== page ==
Big Mistakes on Countrywide and Healthcare Polls

Health Care Ideas and Issues National Politics
Charles Blow

New Orleans   Charles Blow, the statistical columnist for the Times, did an excellent job today of “catching the cat,” as he called it by looking under the numbers of the polls around support or opposition to the Affordable Care Act (ACA).

Looking at a Times/CBS poll that is widely cited by the Republicans as their evidence that the American people hate the ACA, Blow noted that the actual poll showed that 27% of those polled said that ACA did not go far enough and 25% said ACA was about right.  In simple math that’s 52% support for ACA, which undermines the Republican’s claims about the 37% that said ACA “went too far.”  Looking further at the cross references in the poll, he found that those believing it went too far only accounted for 27% of the poll!  Furthermore some of the folks that wanted the bill struck down by the court were “single payers” who wanted Congress to go back and give us a better bill.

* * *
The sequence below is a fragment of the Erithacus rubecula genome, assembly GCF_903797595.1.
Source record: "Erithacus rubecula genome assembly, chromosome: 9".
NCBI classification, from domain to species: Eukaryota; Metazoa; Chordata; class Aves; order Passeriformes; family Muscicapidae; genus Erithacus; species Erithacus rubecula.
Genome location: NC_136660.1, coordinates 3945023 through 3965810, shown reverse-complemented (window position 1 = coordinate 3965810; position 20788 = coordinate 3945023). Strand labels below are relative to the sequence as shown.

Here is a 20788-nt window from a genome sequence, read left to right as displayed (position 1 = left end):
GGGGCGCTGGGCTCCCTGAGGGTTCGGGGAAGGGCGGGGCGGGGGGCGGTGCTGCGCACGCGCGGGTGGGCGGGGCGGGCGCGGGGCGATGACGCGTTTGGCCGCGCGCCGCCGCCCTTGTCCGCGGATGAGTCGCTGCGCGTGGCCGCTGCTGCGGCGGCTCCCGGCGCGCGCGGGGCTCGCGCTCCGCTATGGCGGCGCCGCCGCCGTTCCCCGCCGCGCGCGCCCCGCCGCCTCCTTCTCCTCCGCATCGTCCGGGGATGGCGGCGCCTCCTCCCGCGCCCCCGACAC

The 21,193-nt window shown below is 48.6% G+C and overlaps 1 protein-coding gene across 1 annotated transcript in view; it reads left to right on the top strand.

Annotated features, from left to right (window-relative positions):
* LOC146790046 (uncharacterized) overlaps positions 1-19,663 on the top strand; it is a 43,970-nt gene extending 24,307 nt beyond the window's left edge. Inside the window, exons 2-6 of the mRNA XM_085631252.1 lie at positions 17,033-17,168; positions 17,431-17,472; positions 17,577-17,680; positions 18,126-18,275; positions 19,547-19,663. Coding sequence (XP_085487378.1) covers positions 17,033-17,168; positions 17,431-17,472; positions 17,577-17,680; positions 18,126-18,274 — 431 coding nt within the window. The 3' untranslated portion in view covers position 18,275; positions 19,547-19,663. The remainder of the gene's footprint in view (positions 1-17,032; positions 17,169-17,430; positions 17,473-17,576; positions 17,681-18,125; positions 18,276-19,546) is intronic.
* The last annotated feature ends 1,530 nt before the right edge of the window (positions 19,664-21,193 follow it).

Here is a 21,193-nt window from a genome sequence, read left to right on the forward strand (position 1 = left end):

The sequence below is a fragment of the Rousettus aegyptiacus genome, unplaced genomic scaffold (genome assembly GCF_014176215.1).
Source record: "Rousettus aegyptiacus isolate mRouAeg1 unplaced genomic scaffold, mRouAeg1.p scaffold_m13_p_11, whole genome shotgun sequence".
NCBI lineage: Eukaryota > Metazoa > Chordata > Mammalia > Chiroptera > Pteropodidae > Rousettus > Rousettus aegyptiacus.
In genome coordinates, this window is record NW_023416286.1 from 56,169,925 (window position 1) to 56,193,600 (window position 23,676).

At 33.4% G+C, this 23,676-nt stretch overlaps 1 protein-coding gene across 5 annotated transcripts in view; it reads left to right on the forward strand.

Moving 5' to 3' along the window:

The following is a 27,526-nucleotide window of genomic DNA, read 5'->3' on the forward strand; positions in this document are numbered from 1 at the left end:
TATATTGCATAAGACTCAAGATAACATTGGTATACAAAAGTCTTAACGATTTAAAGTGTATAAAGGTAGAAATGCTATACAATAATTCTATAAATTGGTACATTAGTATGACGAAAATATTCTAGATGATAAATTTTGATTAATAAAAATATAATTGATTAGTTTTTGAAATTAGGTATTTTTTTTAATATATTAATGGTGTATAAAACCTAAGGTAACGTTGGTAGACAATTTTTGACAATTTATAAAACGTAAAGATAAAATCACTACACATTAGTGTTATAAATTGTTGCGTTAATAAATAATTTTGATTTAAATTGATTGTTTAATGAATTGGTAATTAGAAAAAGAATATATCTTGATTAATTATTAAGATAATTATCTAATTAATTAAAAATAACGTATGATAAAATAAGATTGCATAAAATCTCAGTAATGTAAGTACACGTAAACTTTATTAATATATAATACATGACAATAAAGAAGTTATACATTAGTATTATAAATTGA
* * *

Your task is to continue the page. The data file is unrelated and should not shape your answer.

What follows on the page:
This problem with math skills deficiency in America today pervades politics and should lead to some kind of legislation, perhaps something like a No Politician Left Behind bill?

Speaking of enormous math errors, the Wall Street Journal noted that our friends at Bank of America have now ended up paying an extra $40 billion for their originally ill-advised purchase of Countrywide Mortgage for $2.5 billion as it headed for the tank.  Fresh from negotiations with Countrywide, I can still remember the conversations that we had with the Bank of America folks we worked with on mortgage lending where we advised them it was a HUGE MISTAKE for them to buy Countrywide.   But, what did we know, huh?

Math is a tool, and could be a friend, if you embraced it.